The fastest dog in Hanoi

Two weekends ago Tala competed in her first ever timed 10k race. While she didn’t win (probably more to do with her running partner – me – than her), she was the fastest (and only) dog so until challenged I am giving her the title of the fastest dog in Hanoi! The time to beat is 47 minutes 48 seconds… Official results for the race here. Thank you Red River Runners for organizing and letting Tala take part!

Tala has been competitive from an early age… Below is her at 6 weeks jostling for milk with her siblings (She’s the tenacious brown one in the middle). Doesn’t she now look just like her mother?

She then started running with our horses at about four months… She loved it!

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After moving to Hanoi, her freedom was restricted as she always has to be on her lead (other than the odd whip around on a tennis court) for safety reasons (traffic and vicious dogs), but somehow she still manages to get a lot of exercise! For all the people who said we shouldn’t bring a dog to Hanoi, we have made it work and I definitely think she lives a far better life here than living on the streets of Khartoum…

Her life is pretty active even in the city. Whether it be jumping vertically for toys in our apartment or jumping over obstacles out on our walks….

She also runs with the bicycle (there are some long, relatively quiet stretches around the Citadel), which allows her to get up more speed than our runs. She can keep up a 3:30/km pace for 5km (perhaps longer – we haven’t tried yet) on the bike.

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We’ve been running together now for the last two years and it is one of the best ways to get exercise in the city. It also turns out that Nubian Hounds are probably up there with Viszlas and Rhodesian Ridgebacks in terms of the perfect running dog – long legs, great endurance, and a short coat which helps in the hotter months.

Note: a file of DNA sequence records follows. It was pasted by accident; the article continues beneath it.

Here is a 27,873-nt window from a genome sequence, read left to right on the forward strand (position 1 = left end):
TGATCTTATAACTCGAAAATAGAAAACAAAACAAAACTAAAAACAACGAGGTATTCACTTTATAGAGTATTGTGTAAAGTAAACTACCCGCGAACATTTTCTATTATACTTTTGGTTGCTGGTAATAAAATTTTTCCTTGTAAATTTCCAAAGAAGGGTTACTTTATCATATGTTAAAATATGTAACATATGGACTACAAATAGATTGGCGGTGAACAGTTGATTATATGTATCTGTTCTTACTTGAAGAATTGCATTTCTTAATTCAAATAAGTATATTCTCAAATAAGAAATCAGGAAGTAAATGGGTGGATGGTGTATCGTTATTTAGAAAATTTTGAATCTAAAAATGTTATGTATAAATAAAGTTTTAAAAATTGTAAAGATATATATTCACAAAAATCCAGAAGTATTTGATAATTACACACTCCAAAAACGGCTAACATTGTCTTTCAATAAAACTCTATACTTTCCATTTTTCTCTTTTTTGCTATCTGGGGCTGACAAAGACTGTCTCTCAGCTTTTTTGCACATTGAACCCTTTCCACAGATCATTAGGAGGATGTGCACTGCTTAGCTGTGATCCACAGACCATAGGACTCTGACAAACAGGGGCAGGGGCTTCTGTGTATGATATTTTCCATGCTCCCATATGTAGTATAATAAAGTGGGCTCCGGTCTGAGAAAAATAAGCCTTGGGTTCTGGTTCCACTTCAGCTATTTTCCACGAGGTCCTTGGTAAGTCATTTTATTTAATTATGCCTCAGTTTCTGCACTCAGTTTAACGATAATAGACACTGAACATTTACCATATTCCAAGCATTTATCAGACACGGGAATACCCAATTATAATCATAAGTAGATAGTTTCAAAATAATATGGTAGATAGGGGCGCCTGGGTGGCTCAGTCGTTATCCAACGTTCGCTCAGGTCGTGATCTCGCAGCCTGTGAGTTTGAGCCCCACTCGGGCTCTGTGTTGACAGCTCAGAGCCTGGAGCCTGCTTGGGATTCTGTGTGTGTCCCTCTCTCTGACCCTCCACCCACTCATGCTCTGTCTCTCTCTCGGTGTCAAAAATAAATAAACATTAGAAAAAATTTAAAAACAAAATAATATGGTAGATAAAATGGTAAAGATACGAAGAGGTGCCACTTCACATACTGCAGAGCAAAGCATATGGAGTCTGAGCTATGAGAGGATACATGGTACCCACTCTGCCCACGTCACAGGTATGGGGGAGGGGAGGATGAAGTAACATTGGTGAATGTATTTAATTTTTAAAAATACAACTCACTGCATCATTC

I was really keen to do the 10k race as a bit of a challenge to see how hard it would be to run a real race with her. My goal was to run it in sub 50 minutes.

As I had anticipated, she spent the first kilometer or so pulling quite hard as her competitive spirit wanted to be in the lead, but with the winner running sub 40 minutes that was never going to happen. After the second kilometer she settled into her normal rhythm which is a relaxed lope that seems to go perfectly with about a 4:45-5:00/km pace. Unfortunately, on one loop, where we passed the runners who were behind us, she saw my husband and spent the next few hundred meters turning her head back looking for him, confused why we weren’t waiting. I made sure on the next loop to distract her so she couldn’t spot him! The only other thing that slowed us down by about 20 seconds was a very quick loo stop by Tala at about kilometer 6, where she had a bit of a Paula Radcliffe moment… Conveniently she did it 20 ft from a bin and I was of course carrying at bag!

From then on we cruised along with only the slippery pavement slowing us (me) down. We probably actually ran the last 50 meters a little faster as we were chased by a small yappy dog who had escaped from a house right by the finish line! All in all a great day. I can’t wait till we are either in the UK or US and can try the new sport – canicross – cross country running with dogs! Here is a fun blog¬†which explains more about it.

Luckily despite being a bit of a speed demon Tala is equally happy at home on the sofa, moving as little as possible! This photo was taken now as I write… It’s raining, 10:30am on a Sunday, and she has absolutely no desire to go outside – let alone run!

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